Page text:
Marrick Priory

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Marrick Priory

Marrick Priory was a Benedictine nunnery in Richmondshire, North Yorkshire, England, established between 1140-1160 by Roger de Aske.[1] The parish Church of the Virgin Mary and St. Andrew and 400 acres of local land also belonged to the priory, which thrived until the 16th century, in spite of the depredations of marauding Scots.[2]

On 17 November 1540 the prioress, Christabel Cowper, and her 16 nuns were evicted as part of the Dissolution of the Monasteries, the prioress receiving a pension of 100 shillings and the nuns varying amounts down to 20 shillings (£1 sterling). The site was then leased by the crown to Sir John Uvedale (or Woodhall), who went on to purchase it in 1545 for £364. He sold it in 1592 to Sir Timothy Hutton of Marske, who resold it in 1633 to the Blackburns of Blackburn Hall. The church continued to be used as the place of worship for the local people until 1948, after which it was used as a farm building.[2] It is a grade II* listed building.[3]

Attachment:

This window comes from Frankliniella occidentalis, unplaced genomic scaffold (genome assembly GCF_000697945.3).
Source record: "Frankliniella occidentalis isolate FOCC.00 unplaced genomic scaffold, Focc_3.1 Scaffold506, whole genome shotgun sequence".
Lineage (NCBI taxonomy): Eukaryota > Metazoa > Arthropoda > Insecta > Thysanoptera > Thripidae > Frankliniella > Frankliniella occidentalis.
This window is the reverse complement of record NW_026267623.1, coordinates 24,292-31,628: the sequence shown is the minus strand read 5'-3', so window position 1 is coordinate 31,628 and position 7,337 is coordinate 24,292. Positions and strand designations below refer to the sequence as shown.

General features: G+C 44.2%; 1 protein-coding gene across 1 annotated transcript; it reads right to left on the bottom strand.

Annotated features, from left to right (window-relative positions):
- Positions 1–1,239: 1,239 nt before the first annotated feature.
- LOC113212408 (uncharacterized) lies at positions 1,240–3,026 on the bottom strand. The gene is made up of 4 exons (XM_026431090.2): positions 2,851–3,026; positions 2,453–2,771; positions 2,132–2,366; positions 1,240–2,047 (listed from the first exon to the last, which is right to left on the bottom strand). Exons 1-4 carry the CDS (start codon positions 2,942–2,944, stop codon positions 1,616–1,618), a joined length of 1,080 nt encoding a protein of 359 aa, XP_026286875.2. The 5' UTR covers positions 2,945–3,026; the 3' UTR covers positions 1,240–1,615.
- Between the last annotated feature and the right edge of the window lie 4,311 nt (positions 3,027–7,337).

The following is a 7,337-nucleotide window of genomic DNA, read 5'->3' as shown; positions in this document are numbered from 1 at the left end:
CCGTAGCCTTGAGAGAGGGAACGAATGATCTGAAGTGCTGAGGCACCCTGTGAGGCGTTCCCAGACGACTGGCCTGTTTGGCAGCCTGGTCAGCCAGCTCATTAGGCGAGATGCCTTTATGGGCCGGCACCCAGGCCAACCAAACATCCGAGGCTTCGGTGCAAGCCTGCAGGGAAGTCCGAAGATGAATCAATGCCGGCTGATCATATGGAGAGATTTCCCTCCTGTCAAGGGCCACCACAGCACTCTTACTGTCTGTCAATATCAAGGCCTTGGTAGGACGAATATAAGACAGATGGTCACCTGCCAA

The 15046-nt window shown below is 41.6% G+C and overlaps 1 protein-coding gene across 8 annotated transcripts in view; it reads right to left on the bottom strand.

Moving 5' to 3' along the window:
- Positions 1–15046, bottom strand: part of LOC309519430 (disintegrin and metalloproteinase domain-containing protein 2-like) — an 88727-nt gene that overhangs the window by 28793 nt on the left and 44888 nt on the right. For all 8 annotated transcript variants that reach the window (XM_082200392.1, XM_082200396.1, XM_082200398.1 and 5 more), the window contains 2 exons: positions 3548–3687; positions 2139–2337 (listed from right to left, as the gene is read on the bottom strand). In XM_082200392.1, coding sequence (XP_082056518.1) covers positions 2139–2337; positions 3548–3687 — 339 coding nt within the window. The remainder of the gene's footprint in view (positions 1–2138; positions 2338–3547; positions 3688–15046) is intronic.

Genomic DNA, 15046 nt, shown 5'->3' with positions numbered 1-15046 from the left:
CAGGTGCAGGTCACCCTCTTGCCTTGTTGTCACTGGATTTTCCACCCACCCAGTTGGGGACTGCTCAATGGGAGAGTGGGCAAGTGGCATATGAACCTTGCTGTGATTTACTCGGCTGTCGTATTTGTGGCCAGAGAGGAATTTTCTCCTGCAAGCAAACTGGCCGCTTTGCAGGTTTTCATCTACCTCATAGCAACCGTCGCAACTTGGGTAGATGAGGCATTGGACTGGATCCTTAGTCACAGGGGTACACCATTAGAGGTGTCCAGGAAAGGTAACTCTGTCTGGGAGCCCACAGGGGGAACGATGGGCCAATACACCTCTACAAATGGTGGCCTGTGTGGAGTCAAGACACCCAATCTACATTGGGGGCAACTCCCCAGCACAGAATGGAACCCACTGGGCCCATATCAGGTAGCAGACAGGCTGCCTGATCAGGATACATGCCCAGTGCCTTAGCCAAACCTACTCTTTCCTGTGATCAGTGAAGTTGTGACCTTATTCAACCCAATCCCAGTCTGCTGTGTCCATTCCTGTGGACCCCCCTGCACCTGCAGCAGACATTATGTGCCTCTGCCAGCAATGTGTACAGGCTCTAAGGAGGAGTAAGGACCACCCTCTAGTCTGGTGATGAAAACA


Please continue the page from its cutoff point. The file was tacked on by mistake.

In 1970 the church was converted, after some years of restoration, into an outdoor education and residential centre for young people, providing outdoor activities such as rock climbing, abseiling, open canoeing, kayaking, caving, ropes course, zip wire, orienteering and team building for several thousand people a year.[4]

To the northeast of the priory the Nuns' Steps or Nuns' Causey (causeway) leads through Steps Wood to the village of Marrick. This flagged stone path is thought to have been associated with the priory, perhaps connecting it to the Richmond road or to its lead-mining interests.[5]


  1. ^ Jennings, B. Yorkshire Monasteries. ISBN 1-85825-105-2. 
  2. ^ a b "Mallick Priory - Outdoor Education and Residential Centre". Retrieved 7 December 2014. 
  3. ^ "Name: MARRICK PRIORY FARMHOUSE List entry Number: 1130821". English Heritage. Retrieved 6 December 2013. 
  4. ^ Marrick Priory Outdoor Education and Residential Centre
  5. ^ "Around Reeth in the Heart of Swaledale" (PDF). The AA. Retrieved 22 August 2013. 

Coordinates: 54°22′32.44″N 1°53′55.90″W / 54.3756778°N 1.8988611°W / 54.3756778; -1.8988611

External links[edit]

Archival material at Leeds University Library